Background and objectives
The objective of the PIV Challenge initiative is to provide timely assessment of the current state of the art of Particle Image Velocimetry methods, including but not limited to, algorithms, optical configurations, and applications. Through well designed test cases, specific aspects, challenges and limitations of the method are targeted, and through detailed comparisons between contributed results, strengths and weakness of the method, as a whole, are explored. Hence, the PIV Challenge results can be used to guide future development efforts and identify new directions for the continuous evolution of the PIV method and growth of the PIV community.
The PIV challenge is not a competition and it does not identify winners or losers. Instead it is a community instrument used to bring together PIV developers and users in an effort to improve the quality and utility of this powerful and widespread experimental fluid mechanics tool.
The PIV Challenge has been held in 2001, 2003, 2005 and 2014 to exchange the knowledge of the PIV image analysis techniques. In each instance, many teams around the world contributed to analyze the PIV images provided by the organizers. Based on comparisons of the contributed results, characteristics of the PIV evaluation algorithms have been discussed.
This is the official web-site for PIV Challenge. All of the information, including the test images, are found on this web-site. Please freely link this web-site.

Previous challenges

  • 1st PIV Challenge (Sept.14-15, 2001, Göttingen, Germany)
    1. Mission: Challenge on PIV image evaluation and post processing algorithms
    2. Results: Stanislas M, Okamoto K and Kähler CJ, 2003,Main results of the First International PIV Challenge, Measurement Science and Technology, 14, R63-R89.
    3. Images and description
      1. CASE A Strong Vortex (Experimental image)
      2. CASE B Strong Vortex (Synthetic image)
      3. CASE C Noisy Image (Experimental image)
      4. CASE E Shear Flow (Synthetic image)

  • 2nd PIV Challenge (Sept.19-20, 2003, Busan, Korea)
    1. Mission: Challenges for the turbulent structure analysis and Camera characteristics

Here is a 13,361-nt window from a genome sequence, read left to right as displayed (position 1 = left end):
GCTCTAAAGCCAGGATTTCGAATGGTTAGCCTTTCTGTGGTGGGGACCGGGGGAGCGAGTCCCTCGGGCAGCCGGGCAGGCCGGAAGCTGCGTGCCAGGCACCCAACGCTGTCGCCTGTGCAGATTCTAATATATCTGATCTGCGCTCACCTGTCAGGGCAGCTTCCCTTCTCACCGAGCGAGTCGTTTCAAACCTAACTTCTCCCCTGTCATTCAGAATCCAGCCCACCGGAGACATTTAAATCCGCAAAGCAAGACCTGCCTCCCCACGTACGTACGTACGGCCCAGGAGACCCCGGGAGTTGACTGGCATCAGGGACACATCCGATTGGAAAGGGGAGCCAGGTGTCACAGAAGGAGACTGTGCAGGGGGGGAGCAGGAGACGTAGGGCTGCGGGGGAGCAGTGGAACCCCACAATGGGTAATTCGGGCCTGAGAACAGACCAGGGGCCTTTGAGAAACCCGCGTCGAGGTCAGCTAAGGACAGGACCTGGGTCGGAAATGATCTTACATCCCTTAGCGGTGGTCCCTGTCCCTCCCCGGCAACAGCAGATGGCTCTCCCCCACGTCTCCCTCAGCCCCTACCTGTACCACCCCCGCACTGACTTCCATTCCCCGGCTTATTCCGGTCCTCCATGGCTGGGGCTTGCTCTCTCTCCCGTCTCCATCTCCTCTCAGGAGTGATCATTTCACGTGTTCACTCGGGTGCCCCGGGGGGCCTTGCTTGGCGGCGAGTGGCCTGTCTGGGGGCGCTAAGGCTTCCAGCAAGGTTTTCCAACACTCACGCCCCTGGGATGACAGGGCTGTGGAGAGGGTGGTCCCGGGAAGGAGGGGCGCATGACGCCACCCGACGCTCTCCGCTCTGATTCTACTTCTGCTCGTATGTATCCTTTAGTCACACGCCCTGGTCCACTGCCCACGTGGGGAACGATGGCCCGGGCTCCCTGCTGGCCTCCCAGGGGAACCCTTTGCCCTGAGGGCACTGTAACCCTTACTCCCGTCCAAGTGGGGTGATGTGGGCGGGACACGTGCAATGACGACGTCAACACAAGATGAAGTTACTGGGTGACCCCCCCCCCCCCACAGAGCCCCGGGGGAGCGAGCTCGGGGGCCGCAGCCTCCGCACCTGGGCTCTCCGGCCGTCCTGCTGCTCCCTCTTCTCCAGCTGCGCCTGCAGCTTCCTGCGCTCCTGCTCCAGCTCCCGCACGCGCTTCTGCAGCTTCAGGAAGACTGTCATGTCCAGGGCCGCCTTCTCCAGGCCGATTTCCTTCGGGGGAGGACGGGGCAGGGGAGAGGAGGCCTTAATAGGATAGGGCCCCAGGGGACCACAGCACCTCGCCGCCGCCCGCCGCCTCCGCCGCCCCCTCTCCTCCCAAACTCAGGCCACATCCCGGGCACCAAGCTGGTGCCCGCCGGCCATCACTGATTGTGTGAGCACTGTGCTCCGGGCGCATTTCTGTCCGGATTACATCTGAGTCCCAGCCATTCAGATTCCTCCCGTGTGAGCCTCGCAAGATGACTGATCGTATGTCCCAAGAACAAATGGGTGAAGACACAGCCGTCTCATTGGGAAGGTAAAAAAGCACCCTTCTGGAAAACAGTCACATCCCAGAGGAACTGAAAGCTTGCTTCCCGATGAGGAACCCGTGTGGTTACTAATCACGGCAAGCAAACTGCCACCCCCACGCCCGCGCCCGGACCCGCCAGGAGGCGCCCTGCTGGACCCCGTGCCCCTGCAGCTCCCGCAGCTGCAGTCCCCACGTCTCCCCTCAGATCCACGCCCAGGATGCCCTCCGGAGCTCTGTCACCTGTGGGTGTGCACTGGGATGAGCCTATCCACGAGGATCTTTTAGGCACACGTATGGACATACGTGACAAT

2. Results: Stanislas M, Okamoto K, Kähler CJ and Westerweel J, 2005, Main results of the Second International PIV Challenge, Experiments in Fluids, 39, No.2, 170-191.
    3. Images and description
      1. CASE A Turbulent Jet (Experimental image)
      2. CASE B Wall Turbulent Flow (Synthetic image)
      3. CASE C Camera Characteristics (Experimental image)

  • 3rd PIV Challenge (Sept.19-20, 2005, Pasadena, USA)
    1. Mission: Assessment of Spatial resolution, Time-resolved PIV and Stereo PIV.
    2. Results: Stanislas M, Okamoto K, Kähler CJ, Westerweel J and Scarano F, 2008, Main results of the Third International PIV Challenge, Experiments in Fluids, 45, No.1, 27-71.
    3. Images and description
      1. CASE A Spatial resolution (Synthetic image)
      2. CASE B Time-resolved Channel Flow (Synthetic image)
      3. CASE C Time-resolved Jet Flow (Experimental image)

  • 4th PIV Challenge (July 5, 2014, Lisbon, Portugal)
    1. Mission: Micro-PIV, Tomo-PIV, Stereo PIV and on-site evaluation
    2. Results: Kähler CJ, Astarita T, Vlachos PP, Sakakibara J, Hain R, Discetti S, Foy RL, Cierpka C, 2016, Main results of the 4th International PIV Challenge, Experiments in Fluids, 57: 97.
    3. Images and description
      1. Case A: -PIV
      2. Case B: Time resolved PIV (Experimental image)
      3. Case C: 3D PIV images for the assessment of spatial resolution and accuracy (Synthetic image)
      4. Case D: 3D PIV images based on time resolved DNS turbulent flow (Synthetic image)
      5. Case E: Time resolved stereo-PIV (Experimental image)
      6. Case F: Images of solid body rotation evaluated on-site (Experimental image)
Contact address
Jun Sakakibara, Ph.D
Department of Mechanical Engineering, Meiji University
Higashimita 1-1-1, Tamaku, Kawasaki, 214-8571, Japan
E-mail: sakakiba*** (replace *** to @)

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